Pilgrims make their way to the Martyrs’ Shrine in Midland, Ont. The shrine is visited by about 100,000 people of 27 different cultures annually. (Photo by Marek Teczar)

‘Diversity of cultures’ comes together in Midland

By  Luc Rinaldi, Catholic Register Special
  • June 15, 2011

In 2003, Zofia Szaflarski was invited by a friend to join a weeklong walking pilgrimage to the Martyrs’ Shrine in Midland, Ont. Hesitant but curious, Szaflarski agreed and since then she has been “addicted.”

Several walks later, Szaflarski now helps organize and promote the annual pilgrimage.

“It’s very religious and very spiritual,” she said of the walking pilgrimage, particularly popular among Polish Catholics. “But what a lot of people forget is that it’s also a lot of fun.”

With about 1,000 other people, Szaflarski spent a week trekking  125 kilometres from St. Patrick’s parish in Wildfield, Ont., to the Shrine. The group celebrated Mass each morning and then walked, prayed, and sang until they lit a bonfire after they stopped for the night. This year’s pilgrimage will culminate at the Shrine on August 13.

“It was a different religious experience than Sunday Mass — it’s not so expected,” said Szaflarski. “It was just a different way to be spiritual and praise God.”

Since opening in 1925, the Martyrs’ Shrine has been a home for the universal Church. From the Shrine’s very beginnings — when 13,000 gathered to celebrate its opening Mass – pilgrims of all cultural backgrounds have come to pray, reflect and search for God.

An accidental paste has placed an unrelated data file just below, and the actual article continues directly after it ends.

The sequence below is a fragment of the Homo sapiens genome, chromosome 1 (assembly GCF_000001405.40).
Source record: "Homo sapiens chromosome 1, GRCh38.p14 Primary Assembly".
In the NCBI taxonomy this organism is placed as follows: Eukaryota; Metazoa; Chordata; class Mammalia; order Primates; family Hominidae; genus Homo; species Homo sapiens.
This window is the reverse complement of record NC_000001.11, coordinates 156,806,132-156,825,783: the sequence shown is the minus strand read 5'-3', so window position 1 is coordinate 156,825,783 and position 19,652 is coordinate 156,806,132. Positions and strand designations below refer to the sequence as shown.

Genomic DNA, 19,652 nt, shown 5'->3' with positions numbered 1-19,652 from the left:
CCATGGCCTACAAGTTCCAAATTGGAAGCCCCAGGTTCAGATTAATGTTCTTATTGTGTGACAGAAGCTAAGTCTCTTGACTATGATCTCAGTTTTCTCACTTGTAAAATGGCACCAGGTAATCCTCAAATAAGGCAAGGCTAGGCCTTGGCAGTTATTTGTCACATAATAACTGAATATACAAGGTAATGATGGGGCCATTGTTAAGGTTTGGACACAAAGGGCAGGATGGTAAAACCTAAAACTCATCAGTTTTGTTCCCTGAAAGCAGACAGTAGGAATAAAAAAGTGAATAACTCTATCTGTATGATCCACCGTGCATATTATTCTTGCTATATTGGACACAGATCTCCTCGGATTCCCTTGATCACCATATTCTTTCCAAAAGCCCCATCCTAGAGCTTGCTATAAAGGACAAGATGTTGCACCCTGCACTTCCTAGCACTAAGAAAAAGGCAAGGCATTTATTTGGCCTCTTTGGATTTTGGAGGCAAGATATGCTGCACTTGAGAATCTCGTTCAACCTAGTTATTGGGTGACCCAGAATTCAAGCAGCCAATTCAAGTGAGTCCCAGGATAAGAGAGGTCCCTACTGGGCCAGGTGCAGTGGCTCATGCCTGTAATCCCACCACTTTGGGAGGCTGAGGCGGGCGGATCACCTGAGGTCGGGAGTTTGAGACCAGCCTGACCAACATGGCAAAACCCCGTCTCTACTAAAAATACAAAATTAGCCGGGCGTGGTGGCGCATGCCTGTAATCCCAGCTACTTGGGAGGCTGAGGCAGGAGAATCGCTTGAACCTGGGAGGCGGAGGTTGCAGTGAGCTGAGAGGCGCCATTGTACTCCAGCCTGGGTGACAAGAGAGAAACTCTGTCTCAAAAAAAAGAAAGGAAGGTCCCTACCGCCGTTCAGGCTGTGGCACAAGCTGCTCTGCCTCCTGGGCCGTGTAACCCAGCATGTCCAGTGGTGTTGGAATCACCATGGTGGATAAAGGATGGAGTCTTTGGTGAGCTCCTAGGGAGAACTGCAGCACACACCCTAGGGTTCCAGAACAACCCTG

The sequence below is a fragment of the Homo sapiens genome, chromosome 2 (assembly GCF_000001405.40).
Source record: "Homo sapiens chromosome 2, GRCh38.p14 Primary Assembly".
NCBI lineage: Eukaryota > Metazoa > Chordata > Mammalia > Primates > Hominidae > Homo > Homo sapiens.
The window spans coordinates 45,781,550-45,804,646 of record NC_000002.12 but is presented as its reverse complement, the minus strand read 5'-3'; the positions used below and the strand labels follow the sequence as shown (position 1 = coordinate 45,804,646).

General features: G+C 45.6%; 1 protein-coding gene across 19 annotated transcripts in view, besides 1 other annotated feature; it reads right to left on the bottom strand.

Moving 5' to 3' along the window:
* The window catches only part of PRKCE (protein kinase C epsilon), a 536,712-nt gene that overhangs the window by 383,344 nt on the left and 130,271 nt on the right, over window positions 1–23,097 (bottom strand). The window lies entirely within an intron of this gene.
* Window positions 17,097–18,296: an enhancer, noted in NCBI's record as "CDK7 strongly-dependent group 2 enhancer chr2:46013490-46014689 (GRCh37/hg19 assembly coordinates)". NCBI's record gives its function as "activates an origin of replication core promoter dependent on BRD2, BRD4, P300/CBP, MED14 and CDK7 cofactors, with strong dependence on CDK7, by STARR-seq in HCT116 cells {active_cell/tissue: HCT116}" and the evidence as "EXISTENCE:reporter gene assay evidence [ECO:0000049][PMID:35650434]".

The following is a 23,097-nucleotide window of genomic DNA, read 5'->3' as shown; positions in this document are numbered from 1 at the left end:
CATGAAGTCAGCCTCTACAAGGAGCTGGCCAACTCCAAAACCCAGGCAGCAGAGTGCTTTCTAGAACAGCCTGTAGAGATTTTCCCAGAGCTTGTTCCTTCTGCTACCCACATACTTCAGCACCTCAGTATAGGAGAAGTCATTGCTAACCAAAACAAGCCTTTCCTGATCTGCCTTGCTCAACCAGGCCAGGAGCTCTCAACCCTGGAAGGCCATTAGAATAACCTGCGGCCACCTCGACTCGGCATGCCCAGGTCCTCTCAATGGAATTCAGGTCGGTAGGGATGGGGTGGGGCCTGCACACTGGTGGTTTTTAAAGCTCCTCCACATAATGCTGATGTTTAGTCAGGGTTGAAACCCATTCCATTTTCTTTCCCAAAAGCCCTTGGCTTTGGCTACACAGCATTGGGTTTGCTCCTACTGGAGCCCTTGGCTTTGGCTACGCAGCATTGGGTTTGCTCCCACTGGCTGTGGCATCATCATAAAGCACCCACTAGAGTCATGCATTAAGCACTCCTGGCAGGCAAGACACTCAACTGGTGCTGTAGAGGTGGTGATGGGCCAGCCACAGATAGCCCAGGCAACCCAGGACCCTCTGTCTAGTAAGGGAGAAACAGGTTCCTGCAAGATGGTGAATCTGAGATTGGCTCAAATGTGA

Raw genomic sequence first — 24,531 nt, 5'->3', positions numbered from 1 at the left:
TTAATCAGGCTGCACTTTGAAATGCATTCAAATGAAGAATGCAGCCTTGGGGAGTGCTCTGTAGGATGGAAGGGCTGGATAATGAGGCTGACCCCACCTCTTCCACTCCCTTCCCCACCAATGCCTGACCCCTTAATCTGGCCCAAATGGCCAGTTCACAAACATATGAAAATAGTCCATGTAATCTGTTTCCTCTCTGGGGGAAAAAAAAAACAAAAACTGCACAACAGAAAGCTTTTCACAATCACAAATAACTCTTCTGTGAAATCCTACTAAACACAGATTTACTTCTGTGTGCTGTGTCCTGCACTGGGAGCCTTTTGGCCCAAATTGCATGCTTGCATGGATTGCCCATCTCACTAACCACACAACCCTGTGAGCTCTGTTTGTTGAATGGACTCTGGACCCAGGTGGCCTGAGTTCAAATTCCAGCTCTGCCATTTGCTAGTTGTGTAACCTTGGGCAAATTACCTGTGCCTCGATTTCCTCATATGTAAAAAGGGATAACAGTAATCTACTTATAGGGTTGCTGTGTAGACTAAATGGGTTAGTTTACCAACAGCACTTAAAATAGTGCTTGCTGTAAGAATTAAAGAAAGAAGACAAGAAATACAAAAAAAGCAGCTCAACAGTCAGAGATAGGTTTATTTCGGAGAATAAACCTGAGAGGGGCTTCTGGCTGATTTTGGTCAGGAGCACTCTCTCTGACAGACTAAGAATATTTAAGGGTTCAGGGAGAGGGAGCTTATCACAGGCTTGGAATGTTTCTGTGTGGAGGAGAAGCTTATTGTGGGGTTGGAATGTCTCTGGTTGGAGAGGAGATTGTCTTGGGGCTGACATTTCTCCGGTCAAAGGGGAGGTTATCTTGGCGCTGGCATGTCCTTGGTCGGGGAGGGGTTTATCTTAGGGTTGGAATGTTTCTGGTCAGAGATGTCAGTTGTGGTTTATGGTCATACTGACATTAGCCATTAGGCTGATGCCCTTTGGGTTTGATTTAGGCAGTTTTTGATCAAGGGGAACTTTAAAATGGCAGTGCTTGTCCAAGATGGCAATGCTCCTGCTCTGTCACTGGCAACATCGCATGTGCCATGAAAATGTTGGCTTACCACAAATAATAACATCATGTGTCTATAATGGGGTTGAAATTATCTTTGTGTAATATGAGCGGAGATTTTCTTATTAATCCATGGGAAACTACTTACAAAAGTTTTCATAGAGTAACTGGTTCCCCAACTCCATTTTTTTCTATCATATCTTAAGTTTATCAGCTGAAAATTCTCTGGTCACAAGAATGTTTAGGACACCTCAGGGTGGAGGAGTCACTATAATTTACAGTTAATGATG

This year, more than 100,000 pilgrims from 27 different cultures are expected at the Shrine, which marks the location where St. Jean de Brébeuf and seven other Jesuit saints lived, worked, and were martyred. Brébeuf and the martyrs worked as missionaries among the Hurons in the 17th century, converting thousands of indigenous people.

“The shrine is a continuing of the mission that the Jesuits started 400 years ago,” said John Zurakowki, assistant director of the Shrine.

“From the very beginning, the Jesuits had this deep desire to reach out to those on the fringes of society.”

It’s an extension of the martyrs’ vision, he added, “to have a place where a diversity of cultures could meet.”

Every weekend over the next four months, a different ethnic group will make a pilgrimage to the Shrine. The groups, ranging in size from 50 to 9,000 pilgrims, will spend the day in prayer on the Shrine’s 75-acre grounds, which include an outdoor Stations of the Cross path, as well as a collection of statues, gardens, and memorials.

“Everybody comes to this place because they know it’s a holy place,” said Zurakowski, who works with parishes and group leaders to organize pilgrimages. “They’re looking for a retreat from the craziness and business of the real world. They’re searching, and some of them don’t know why.”

A family that attended the Tamil pilgrimage in past years knew exactly what they were searching for, although it wasn’t the same for each member of the family. The parents were searching for a miracle that would cure their 10-year-old daughter of an inoperable brain tumour. The girl, however, said she wasn’t hoping for a miracle — just that her family would find peace and acceptance if she passed away.

“Every day there is a memorable story,” said Zurakowski.

Each pilgrim that visits the Shrine walks in the footsteps of pilgrims before them, including Pope John Paul II, who came in 1985, and St. Ignatius of Loyola, the founder of the Jesuits, who made pilgrimages to Spain, and France.

“A lot of them are searching for God, and on the pilgrimage they realize that God has found them,” said Zurakowski.

“God has never forgotten them to start off with.”

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